Results  Of the 483 054 individuals included, there were 7177 with ET (3693 [51.46%] female; mean [SD] age, 62.66 [15.12] years), and 475 877 control individuals (253 785 [53.33%] female; mean [SD] age, 56.40 [17.6] years). Five independent genome-wide significant loci and were identified and were associated with approximately 18% of ET heritability. Functional analyses found significant enrichment in the cerebellar hemisphere, cerebellum, and axonogenesis pathways. Genetic correlation (r), which measures the degree of genetic overlap, revealed significant common variant overlap with Parkinson disease (r, 0.28; P = 2.38 × 10−8) and depression (r, 0.12; P = 9.78 × 10−4). A separate fine-mapping of transcriptome-wide association hits identified genes such as BACE2, LRRN2, DHRS13, and LINC00323 in disease-relevant brain regions, such as the cerebellum.

    Conclusions and Relevance  The results of this genome-wide association study suggest that a portion of ET heritability can be explained by common genetic variation and can help identify new common genetic risk factors for ET.

    Introduction

    Essential tremor (ET) is a complex neurological disorder affecting 1% of the general population and up to 5% of individuals older than 65 years.1,2 ET is clinically characterized as a bilateral, largely symmetric kinetic or postural tremor,3 which can greatly decrease the quality of life and debilitate daily function. Previous studies have implicated the cerebellum as a putative region of interest for ET.4,5 Specifically, abnormalities of Purkinje cells have been observed in postmortem brain tissue obtained from individuals with ET.6 Several transcriptomic studies and imaging studies have also highlighted the importance of the cerebellum in ET.4,7,8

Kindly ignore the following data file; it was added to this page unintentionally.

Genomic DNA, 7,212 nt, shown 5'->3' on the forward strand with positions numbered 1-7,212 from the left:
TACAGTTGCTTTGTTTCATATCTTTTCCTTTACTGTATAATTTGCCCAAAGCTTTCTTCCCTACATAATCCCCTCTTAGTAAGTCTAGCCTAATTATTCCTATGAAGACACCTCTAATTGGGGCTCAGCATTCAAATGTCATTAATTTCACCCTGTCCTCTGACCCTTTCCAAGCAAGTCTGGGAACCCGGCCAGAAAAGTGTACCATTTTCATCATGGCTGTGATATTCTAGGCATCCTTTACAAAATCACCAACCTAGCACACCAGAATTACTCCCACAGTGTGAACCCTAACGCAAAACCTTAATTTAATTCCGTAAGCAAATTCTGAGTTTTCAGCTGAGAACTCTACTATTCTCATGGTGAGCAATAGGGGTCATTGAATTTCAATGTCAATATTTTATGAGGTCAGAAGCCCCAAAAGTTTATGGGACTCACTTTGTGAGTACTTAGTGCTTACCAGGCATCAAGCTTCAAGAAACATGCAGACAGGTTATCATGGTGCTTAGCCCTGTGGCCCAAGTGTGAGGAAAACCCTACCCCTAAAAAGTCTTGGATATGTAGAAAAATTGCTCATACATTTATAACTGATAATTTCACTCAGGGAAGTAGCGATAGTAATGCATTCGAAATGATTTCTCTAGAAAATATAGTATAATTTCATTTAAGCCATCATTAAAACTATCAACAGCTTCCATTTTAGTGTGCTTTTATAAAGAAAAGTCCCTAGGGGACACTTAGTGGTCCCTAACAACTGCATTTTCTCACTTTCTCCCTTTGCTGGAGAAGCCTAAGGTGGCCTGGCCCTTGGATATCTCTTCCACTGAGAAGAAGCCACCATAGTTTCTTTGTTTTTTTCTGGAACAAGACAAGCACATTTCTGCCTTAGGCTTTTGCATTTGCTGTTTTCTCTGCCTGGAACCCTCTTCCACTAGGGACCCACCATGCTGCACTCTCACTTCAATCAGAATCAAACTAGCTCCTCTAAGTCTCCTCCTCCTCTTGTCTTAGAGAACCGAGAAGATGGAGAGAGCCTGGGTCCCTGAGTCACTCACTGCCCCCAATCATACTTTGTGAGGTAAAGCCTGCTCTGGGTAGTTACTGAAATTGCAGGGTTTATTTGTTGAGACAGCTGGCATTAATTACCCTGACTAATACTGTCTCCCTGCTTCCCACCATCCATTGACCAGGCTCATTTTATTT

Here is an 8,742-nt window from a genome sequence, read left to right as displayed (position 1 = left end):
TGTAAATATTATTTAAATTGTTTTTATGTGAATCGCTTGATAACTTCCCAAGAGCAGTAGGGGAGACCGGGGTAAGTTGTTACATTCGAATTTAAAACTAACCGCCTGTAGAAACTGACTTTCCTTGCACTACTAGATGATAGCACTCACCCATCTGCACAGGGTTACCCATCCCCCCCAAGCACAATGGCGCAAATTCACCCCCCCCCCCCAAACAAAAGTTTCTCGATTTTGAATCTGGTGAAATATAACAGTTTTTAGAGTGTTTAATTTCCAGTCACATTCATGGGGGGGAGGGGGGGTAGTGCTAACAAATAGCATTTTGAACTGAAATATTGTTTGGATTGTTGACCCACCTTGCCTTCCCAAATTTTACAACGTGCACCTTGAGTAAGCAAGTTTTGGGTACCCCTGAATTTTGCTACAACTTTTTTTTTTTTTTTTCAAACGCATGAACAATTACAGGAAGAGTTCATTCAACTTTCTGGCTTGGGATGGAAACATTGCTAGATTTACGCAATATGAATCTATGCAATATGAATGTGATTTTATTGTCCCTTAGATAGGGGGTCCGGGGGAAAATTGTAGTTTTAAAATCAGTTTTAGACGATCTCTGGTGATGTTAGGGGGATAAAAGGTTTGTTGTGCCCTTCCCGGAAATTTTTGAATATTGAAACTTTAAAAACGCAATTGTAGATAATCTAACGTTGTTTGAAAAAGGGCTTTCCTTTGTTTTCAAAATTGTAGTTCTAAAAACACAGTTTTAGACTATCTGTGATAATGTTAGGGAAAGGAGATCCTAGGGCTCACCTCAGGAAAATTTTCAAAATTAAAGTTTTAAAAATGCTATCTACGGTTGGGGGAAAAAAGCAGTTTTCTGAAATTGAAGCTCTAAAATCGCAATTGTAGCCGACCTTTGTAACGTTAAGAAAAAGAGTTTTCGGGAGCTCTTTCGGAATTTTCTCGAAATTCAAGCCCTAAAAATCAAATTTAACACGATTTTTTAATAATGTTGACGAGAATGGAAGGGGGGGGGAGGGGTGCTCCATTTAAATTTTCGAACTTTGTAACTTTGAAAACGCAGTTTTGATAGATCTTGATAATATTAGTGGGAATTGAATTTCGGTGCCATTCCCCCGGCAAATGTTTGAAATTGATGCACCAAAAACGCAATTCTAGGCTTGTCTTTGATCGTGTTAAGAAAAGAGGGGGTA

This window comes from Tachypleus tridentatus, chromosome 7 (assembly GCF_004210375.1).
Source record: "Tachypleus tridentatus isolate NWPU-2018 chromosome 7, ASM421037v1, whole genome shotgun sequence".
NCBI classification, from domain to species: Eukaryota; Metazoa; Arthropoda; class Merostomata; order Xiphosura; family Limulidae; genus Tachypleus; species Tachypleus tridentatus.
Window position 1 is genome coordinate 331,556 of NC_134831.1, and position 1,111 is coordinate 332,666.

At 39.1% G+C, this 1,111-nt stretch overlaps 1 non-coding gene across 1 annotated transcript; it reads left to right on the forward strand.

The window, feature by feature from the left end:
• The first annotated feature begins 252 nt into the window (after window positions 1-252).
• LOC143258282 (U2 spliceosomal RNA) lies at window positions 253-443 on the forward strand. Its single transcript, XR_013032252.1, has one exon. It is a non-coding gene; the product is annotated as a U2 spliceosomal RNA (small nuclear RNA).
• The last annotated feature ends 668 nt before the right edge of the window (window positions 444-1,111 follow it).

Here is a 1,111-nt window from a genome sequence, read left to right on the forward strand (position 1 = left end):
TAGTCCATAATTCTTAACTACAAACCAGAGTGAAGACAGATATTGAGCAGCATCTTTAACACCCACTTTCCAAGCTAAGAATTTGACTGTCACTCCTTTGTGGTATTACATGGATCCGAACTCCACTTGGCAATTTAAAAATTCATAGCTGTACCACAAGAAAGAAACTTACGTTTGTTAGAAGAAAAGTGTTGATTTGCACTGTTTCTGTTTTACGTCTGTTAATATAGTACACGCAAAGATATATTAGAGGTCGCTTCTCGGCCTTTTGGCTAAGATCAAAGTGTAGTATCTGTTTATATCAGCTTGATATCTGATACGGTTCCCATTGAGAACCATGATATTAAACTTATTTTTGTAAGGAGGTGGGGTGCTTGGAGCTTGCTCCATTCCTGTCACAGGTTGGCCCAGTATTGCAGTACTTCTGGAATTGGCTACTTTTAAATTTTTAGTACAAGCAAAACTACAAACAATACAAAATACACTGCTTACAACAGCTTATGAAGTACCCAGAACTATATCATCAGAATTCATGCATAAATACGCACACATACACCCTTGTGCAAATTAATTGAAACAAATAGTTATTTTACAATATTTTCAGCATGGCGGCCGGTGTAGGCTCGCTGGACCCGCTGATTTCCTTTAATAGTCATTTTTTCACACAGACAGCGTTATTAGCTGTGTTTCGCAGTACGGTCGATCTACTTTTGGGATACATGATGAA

The genetic etiology of ET remains elusive, despite twin studies that have shown the trait to be heritable.9-11 For instance, 1 twin study indicated ET had a concordance of 69% to 93% in monozygotic twins and 27% to 29% in dizygotic twins.9 Studies in which individuals with ET in the same family were sequenced have also implicated specific genes.12-14 For instance, rare variants in FUS and TENM4 were found to segregate in large families but the lack of replication suggests they are potentially private variants.15,16 Past genome-wide association studies (GWAS) have also identified putative ET loci, but none of these loci were statistically significant at a genome-wide level, likely owing to the size of the cohorts examined.17,18 The loci from these GWAS implicated nearby genes, such as STK32B and LINGO1, for which subsequent replication studies were conducted.19-23 However, most of these GWAS loci had conflicting replication results and were conducted in smaller cohorts.